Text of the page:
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In the News

Here’s what Ottawa’s new rules on foreign takeovers by state-owned buyers could look like

CALGARY — Squeezed between public alarm over increasing ownership of Canadian resources by state-owned entities and investors demanding their payday, Prime Minister Stephen Harper has promised new rules to ensure Canadians don’t get short-changed.

While state-owned enterprises (SOEs) have been quietly building their holdings in Canada’s oil and gas industry, China’s largest attempt at a foreign acquisition to date — CNOOC Ltd.’s $15.2-billion bid for Nexen Inc. — has ignited an intense public policy debate over what Canada should do while foreign governments seek to plant their flags across the oil patch. That debate contributed to the government blocking a $5.9-billion takeover of Progress Energy Resources Corp. by Malaysia’s Petronas last Friday.

With Ottawa under pressure to complete the reviews of the two deals by year-end, the focus now is on what government is planning and how billions in planned investments could be affected.


Laos Says China to Finance Rail Link

Laos's Energy and Mining Minister Soulivong Dalavong said in an interview that under the new agreement, which is expected to be signed within days, Chinese banks will provide financing to build a 418-kilometer rail link from the capital Vientiane to the Chinese border.

Beijing is seeking to secure raw materials from neighboring countries to feed massive infrastructure investment and its manufacturing industry. Other projects already built, under construction or planned include twin oil and gas pipelines from nearby Myanmar, a crude pipeline from eastern Siberia and a railway project to bring in coal from Mongolia.

A revival of the railway link would come amid uncertainty over a $15 billion bid by China's state-owned energy giant Cnooc Ltd. 0883.HK -0.98%to take over Nexen Inc., NXY.T +0.30%one of Canada's largest independent energy producers, prompted by the Canadian government's ruling last week against Malaysian national oil company Petroliam Nasional Bhd.'s acquisition of Progress Energy Resources Corp., PRQ.T +0.43%and worries in some Western countries about the scale of Chinese investments globally in energy and mining assets.

In return for financing the project, China will secure supply of around 5 million tons a year of mineral resources, mainly potash, by 2020, along with other raw materials such as timber and agricultural products that may be shipped to China, Mr. Dalavong said.

The link, which will be built mainly by Chinese contractors, is also expected to serve as a passenger route, Mr. Dalavong said. The minister said the railway will run north through the towns of Phonhong, Vangvieng, Luang Prabang Oudomxay and Luang Namtha before reaching the Chinese border.

It is unclear which Chinese banks will provide the financing. An article by the Vientiane Times posted on the Laos government's website quoted Laotian Deputy Prime Minister Somsavat Lengsavad as saying the credit line will be provided by state-owned Export-Import Bank of China. Exim Bank did not respond to requests for comment.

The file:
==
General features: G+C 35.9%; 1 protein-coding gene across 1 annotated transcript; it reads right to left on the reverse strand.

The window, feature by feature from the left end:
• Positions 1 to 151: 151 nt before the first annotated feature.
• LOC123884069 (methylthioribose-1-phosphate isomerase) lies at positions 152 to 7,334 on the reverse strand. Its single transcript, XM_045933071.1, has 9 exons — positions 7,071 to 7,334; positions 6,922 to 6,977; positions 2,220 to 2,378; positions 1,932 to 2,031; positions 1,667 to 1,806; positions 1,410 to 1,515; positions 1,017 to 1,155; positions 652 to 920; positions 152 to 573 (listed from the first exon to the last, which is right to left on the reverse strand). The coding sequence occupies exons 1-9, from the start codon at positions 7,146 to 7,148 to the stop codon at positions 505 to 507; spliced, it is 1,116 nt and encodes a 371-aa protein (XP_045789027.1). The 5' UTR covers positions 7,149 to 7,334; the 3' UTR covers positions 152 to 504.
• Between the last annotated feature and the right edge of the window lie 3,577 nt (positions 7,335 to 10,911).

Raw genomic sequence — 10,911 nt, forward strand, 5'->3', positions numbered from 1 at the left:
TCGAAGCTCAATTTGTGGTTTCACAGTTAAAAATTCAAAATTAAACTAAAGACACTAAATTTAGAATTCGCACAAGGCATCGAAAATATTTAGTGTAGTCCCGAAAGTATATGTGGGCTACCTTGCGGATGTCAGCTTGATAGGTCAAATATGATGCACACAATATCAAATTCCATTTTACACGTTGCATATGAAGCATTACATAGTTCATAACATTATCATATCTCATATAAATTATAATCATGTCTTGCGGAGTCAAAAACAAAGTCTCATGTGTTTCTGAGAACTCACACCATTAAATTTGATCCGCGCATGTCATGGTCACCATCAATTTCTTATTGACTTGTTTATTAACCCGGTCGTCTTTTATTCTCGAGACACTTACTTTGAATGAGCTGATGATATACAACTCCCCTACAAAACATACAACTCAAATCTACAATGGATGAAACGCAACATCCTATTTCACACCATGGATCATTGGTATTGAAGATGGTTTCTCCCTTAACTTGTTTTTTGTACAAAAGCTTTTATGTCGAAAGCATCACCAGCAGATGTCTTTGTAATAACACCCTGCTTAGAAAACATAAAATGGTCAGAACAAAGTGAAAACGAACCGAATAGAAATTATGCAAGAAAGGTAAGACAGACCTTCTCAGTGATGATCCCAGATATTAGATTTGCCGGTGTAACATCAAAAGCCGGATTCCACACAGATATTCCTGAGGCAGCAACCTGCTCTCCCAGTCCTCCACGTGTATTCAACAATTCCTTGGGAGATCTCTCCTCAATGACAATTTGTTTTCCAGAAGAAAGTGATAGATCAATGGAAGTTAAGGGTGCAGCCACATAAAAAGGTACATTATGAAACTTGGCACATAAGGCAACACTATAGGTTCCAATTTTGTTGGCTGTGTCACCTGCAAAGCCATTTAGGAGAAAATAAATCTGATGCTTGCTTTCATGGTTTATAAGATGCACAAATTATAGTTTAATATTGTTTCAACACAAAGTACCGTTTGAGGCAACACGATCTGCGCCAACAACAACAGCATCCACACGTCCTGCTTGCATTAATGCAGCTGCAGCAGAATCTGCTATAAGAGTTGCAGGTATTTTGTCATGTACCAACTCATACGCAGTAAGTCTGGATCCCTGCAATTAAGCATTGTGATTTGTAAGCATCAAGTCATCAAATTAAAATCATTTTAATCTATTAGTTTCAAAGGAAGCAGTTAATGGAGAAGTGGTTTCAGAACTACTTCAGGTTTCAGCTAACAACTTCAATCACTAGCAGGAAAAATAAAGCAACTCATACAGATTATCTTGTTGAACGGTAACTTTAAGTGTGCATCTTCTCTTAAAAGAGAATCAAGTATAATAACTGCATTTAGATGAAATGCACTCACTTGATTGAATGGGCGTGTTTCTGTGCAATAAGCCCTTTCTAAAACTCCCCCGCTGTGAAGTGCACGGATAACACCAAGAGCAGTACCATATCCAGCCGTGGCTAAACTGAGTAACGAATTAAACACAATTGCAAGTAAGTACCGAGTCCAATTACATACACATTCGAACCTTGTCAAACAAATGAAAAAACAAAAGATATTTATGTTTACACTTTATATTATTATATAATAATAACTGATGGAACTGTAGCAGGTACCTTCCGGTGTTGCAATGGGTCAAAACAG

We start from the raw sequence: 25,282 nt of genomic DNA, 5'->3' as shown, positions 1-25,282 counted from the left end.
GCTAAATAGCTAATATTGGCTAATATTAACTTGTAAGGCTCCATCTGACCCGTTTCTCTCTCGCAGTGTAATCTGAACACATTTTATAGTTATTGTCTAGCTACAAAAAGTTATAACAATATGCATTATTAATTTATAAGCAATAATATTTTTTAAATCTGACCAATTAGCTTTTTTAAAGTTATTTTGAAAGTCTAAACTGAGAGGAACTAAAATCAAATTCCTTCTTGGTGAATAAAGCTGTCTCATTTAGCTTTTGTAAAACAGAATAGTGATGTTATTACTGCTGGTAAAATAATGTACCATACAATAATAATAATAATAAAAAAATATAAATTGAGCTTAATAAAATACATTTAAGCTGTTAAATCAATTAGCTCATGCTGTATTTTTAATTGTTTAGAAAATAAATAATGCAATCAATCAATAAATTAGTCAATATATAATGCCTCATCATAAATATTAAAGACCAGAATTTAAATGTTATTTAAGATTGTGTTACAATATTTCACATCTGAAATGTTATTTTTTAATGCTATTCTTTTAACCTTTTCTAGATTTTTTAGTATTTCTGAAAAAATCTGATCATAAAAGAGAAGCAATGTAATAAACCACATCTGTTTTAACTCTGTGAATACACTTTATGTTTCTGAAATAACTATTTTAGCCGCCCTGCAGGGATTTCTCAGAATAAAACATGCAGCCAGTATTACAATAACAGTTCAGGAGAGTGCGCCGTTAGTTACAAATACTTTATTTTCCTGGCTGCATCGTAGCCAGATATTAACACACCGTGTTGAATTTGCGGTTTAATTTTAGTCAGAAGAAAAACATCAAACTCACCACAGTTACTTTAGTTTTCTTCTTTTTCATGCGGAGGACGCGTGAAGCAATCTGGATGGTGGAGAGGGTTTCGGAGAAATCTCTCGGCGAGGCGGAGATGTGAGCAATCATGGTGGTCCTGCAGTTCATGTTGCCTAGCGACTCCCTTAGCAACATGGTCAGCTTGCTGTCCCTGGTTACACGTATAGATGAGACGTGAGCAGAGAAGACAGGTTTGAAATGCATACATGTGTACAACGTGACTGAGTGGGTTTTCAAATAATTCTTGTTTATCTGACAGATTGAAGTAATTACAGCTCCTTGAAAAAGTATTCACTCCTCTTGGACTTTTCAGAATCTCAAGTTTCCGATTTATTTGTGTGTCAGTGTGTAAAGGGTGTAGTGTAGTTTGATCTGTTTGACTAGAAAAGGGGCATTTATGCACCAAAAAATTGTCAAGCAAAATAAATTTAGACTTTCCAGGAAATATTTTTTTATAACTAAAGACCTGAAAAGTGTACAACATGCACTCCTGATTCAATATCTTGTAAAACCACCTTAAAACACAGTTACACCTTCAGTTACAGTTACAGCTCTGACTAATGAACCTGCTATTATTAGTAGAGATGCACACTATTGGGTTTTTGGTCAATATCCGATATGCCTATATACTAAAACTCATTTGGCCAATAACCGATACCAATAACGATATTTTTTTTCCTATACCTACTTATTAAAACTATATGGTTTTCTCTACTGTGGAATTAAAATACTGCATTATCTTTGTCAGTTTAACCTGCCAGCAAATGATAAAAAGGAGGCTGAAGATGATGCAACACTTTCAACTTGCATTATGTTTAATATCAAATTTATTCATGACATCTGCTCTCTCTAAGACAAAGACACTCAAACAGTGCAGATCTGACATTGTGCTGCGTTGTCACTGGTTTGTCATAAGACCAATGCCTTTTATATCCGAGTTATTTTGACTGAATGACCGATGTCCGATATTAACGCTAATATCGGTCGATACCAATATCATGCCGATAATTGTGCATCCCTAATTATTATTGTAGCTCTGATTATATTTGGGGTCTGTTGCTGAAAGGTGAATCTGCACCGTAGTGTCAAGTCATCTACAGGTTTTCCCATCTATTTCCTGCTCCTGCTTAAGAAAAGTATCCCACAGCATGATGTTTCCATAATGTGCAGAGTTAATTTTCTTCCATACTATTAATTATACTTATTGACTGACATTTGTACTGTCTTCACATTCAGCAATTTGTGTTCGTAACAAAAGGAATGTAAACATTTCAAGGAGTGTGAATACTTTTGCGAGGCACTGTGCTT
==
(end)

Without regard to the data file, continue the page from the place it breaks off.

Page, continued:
The move to more closely tie Laos to China comes as neighboring Myanmar is moving in the opposite direction—cutting some economic links with China and opening itself to investment from Western countries by instituting a series of political reforms.

"Everyone is selling to China, so why shouldn't we do the same," Mr. Dalavong said, saying the country has limited opportunities for exports due to its land-locked geography and infrastructure. "I think we have to sell to China," he said.

Laos—a small Southeast Asian country locked between China, Vietnam, Myanmar, Cambodia and Thailand—has gained some attention in recent years due to its significant untapped mineral resources. Although now mainly a producer of copper and gold, it has 10 mines under development that will produce potash, a key ingredient in fertilizer production, along with other minerals like iron ore, zinc and lead. Total production is expected to reach close to 7 million tons a year, with most of this destined for China via the planned railway.

The long-discussed project, which was approved by the Laotian parliament last week, was originally presented as being jointly owned with the Chinese government. But according to the Vientiane Times, the Laotian government has now assumed sole ownership of the project, which it considers central to the future development of the nation.

Initial plans envisaged a high-speed railway, but due to the mountainous terrain extending through about two-thirds of the route, the link will carry passenger trains at a speed of up to 160 kilometers per hour and freight trains at 120 kilometers per hour, the energy and mining minister said.

The link is expected to be complete in 2017, with the ground-breaking ceremony scheduled to take place during the 9th Asia-Europe Meeting, or ASEM, that will gather top officials from Europe and Asia in Laos the first week of November.

Construction of the rail link was due to have started in early 2011 with completion in 2014, but the project was bogged down in disagreements over land rights along the line and other issues, according to people familiar with the matter.

While the railway will provide a much-needed link to the outside world, Mr. Dalavong cautions that current market conditions aren't favorable.

"Of course, we have to be competitive. If our potash cannot compete on price, then the Chinese will buy from Canada," he said. "But since we are borrowing from Chinese banks to build the railroad, I think there is a good reason for the Chinese to buy our potash."


Edward Lehman 雷曼法学博士
Managing Director 董事长

LEHMAN, LEE & XU China Lawyers

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